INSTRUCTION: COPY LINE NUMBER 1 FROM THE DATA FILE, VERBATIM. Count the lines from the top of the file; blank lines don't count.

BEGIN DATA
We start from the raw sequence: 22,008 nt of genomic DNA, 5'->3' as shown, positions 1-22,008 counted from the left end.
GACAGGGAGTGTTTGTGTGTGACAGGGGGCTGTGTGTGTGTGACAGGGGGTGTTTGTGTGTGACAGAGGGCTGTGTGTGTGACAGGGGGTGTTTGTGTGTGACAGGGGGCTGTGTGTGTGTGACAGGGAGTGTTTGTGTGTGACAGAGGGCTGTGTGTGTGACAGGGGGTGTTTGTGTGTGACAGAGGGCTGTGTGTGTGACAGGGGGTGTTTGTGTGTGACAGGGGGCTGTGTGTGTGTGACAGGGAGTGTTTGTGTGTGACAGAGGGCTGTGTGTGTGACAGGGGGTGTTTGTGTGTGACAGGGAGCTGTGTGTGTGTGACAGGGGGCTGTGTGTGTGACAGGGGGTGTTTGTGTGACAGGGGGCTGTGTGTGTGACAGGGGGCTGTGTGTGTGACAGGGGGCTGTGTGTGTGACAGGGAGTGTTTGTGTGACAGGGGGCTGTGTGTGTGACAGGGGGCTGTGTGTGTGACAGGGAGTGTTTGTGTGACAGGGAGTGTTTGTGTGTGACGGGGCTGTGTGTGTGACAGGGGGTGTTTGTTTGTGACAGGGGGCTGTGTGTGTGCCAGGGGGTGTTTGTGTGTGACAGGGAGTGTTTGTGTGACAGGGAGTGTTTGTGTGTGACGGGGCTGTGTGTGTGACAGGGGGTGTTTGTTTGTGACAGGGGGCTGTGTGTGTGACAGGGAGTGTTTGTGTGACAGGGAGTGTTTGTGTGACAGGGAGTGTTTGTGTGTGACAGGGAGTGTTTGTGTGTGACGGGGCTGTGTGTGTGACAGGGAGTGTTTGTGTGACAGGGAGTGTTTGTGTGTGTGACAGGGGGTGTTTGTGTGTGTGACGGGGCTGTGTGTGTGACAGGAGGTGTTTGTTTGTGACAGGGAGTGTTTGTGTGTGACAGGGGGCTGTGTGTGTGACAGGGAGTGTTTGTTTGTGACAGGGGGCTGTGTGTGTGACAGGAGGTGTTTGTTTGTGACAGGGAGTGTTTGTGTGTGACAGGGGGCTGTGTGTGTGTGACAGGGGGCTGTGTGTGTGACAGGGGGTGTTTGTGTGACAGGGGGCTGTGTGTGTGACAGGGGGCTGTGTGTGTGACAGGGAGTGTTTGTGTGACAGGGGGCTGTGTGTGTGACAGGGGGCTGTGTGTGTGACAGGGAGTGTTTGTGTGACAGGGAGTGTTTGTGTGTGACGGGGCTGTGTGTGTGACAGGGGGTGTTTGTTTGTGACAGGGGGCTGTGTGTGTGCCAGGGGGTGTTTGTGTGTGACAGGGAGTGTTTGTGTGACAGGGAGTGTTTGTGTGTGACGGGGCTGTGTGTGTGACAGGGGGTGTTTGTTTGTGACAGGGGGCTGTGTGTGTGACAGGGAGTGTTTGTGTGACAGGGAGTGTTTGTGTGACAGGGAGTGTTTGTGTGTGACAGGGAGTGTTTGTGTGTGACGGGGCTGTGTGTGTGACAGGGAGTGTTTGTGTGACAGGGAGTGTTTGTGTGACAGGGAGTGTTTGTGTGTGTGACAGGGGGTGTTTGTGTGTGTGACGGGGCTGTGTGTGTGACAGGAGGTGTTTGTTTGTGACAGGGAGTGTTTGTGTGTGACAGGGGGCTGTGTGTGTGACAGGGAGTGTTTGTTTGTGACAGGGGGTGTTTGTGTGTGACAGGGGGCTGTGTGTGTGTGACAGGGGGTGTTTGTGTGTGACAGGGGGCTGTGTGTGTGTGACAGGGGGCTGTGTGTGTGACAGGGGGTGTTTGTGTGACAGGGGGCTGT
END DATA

We start from the raw sequence: 22,008 nt of genomic DNA, 5'->3' as shown, positions 1-22,008 counted from the left end.